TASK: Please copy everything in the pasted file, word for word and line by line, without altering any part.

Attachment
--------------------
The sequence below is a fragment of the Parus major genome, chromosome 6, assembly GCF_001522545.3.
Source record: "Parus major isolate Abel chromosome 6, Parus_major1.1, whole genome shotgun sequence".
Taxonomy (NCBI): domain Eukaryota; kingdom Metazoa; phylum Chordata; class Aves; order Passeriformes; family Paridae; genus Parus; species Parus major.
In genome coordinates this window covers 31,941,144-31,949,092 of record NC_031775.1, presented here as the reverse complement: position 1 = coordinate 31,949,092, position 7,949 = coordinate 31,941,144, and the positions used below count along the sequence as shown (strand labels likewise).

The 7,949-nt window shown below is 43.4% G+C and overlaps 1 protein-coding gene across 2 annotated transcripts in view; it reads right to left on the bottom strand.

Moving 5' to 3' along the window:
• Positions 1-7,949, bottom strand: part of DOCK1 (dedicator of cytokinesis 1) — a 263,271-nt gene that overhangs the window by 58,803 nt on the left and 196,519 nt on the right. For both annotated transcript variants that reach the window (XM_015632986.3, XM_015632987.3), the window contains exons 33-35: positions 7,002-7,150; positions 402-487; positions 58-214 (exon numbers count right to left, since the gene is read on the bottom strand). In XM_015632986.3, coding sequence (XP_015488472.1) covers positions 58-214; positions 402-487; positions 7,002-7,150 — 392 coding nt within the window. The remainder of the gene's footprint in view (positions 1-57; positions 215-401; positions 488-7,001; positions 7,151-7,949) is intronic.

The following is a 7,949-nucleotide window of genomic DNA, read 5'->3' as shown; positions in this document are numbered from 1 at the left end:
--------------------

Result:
The sequence below is a fragment of the Parus major genome, chromosome 6, assembly GCF_001522545.3.
Source record: "Parus major isolate Abel chromosome 6, Parus_major1.1, whole genome shotgun sequence".
Taxonomy (NCBI): domain Eukaryota; kingdom Metazoa; phylum Chordata; class Aves; order Passeriformes; family Paridae; genus Parus; species Parus major.
In genome coordinates this window covers 31,941,144-31,949,092 of record NC_031775.1, presented here as the reverse complement: position 1 = coordinate 31,949,092, position 7,949 = coordinate 31,941,144, and the positions used below count along the sequence as shown (strand labels likewise).

The 7,949-nt window shown below is 43.4% G+C and overlaps 1 protein-coding gene across 2 annotated transcripts in view; it reads right to left on the bottom strand.

Moving 5' to 3' along the window:
• Positions 1-7,949, bottom strand: part of DOCK1 (dedicator of cytokinesis 1) — a 263,271-nt gene that overhangs the window by 58,803 nt on the left and 196,519 nt on the right. For both annotated transcript variants that reach the window (XM_015632986.3, XM_015632987.3), the window contains exons 33-35: positions 7,002-7,150; positions 402-487; positions 58-214 (exon numbers count right to left, since the gene is read on the bottom strand). In XM_015632986.3, coding sequence (XP_015488472.1) covers positions 58-214; positions 402-487; positions 7,002-7,150 — 392 coding nt within the window. The remainder of the gene's footprint in view (positions 1-57; positions 215-401; positions 488-7,001; positions 7,151-7,949) is intronic.

The following is a 7,949-nucleotide window of genomic DNA, read 5'->3' as shown; positions in this document are numbered from 1 at the left end: